The needs and wants of renovating the former First National Bank building into Wadena's new library are being reconsidered as it appears a sales tax that could have funded much of the project may not be an option for another two years.
The Wadena City Council made plans at the end of January to move ahead with seeking Local Option Sales Tax funds to pay for the renovation of the former bank building in Wadena. Approval for the .25% sales tax required Minnesota Legislature approval, but League of Minnesota Cities officials shared last week that there was a moratorium on those applications. Whether those applications will move ahead or not is expected to be determined in the next few weeks, Wadena City Administrator Janette Bower shared at a city council meeting May 12. Bower said with the session ending, it's unlikely the Legislature will take up approving the 20 applications for funding.
District 9A Rep. John Poston painted a brighter picture, saying he felt that when the special session started up June 12 that the sales tax question was a priority issue for him.
"I think the tax issues will be taken up," Poston said. "I think that's pretty high up on the priority list."
Poston said it was unfortunate how slow things were moving. He said with so many working remotely, the process of getting work done at the Legislature has been very "clunky."
For several years, the LOST tax has been a popular way to generate revenue across a wider swath of consumers rather than just taxing the local city residents. Funds can be used for infrastructure or building improvements after approval by the Legislature, a vote of city residents and the city council.
Bower was saddened to share that the LOST tax was likely not going to be an option until 2022. The city has been paying utilities on two buildings since the purchase of the First National Bank building, bringing some urgency to move into the bank building and sell the current library.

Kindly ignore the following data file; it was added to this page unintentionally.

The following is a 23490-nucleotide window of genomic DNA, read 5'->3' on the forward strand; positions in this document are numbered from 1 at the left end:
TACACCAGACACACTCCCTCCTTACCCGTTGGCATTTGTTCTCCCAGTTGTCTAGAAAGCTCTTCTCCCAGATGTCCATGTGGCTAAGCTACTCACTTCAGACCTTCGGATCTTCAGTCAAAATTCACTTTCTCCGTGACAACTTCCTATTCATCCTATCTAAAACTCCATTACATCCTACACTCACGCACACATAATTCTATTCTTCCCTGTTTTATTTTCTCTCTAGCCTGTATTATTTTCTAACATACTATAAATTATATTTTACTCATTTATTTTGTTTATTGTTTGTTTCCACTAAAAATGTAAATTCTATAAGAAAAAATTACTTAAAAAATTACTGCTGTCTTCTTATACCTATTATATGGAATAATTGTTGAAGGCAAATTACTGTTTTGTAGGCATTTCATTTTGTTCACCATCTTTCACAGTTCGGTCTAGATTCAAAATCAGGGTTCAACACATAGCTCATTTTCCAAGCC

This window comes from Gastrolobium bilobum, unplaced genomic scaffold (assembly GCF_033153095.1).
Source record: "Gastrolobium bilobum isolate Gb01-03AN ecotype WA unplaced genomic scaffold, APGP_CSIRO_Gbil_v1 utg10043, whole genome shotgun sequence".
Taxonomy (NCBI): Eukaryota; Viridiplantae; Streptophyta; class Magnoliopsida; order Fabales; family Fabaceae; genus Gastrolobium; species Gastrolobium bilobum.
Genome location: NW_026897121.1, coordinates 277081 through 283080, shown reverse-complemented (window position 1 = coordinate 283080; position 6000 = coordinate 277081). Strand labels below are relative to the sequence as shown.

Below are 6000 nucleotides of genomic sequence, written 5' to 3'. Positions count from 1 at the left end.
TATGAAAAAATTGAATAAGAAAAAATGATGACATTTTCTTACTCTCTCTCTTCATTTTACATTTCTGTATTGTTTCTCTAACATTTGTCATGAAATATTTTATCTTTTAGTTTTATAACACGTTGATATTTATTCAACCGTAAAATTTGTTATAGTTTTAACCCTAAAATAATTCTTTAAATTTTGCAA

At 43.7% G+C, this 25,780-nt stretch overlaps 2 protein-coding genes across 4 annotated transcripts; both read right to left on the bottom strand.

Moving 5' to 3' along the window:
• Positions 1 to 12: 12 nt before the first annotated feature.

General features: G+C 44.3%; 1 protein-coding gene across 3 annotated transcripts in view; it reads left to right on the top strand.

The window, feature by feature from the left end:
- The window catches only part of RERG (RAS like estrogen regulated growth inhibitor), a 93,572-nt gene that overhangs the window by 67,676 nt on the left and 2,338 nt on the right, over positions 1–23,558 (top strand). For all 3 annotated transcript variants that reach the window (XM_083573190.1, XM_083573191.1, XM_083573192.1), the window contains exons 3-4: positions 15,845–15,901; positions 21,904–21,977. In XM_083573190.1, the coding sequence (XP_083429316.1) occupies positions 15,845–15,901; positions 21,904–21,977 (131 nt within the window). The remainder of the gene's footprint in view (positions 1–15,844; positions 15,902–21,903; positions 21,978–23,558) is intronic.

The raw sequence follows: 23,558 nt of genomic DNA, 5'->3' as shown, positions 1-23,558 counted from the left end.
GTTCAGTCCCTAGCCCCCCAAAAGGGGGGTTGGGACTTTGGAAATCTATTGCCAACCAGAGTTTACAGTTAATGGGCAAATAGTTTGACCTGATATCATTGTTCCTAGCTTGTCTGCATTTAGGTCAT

To get things going, the Wadena Library may be proceeding with it’s move to the former First National Bank building with a much more conservative renovation plan using the current funds. Wadena branch manager Renee Frethem said the January report showed the library had $712,000 to work with. The grand plan for the library comes at a cost of $2.4 million. Rather than the Cadillac option, they may have to go with the next best thing. That may mean they only make the first floor usable at this time. Even avoiding the basement doubles the footprint of the library from their current building.
Frethem indicated they should move ahead with as much as they can as soon as they can.
“I’m just worried that we are going to be going up in price as time goes on,” Frethem said.
Mayor George Deiss said another difficult part of this project, thanks to the effects of COVID-19, is that it’s difficult to ask people to donate right now.
“It’s not fair of us to ask people to donate in a time when our businesses are hurting,” Deiss said.
Deiss recommended the library board meet and move ahead with making improvements in phases. Council member Mark Lunde agreed that it was inappropriate to be asking for money at this time. He suggested the library might look at what they need rather than what they’d like or want.
Council member Wade Miller also agreed with reconsidering the project scope as there is a general lack of funding across the board.
Deiss said the library board would meet this week to come up with a plan for the next council meeting set for Tuesday, June 9 at 5 p.m.
The Wadena City Library is the fourth largest library in the Kitchigami Regional Library System (KRLS), serving a five-county region in north-central Minnesota. They serve a wide area around the city as well as the county, checking out about 70,000 items per year to area patrons.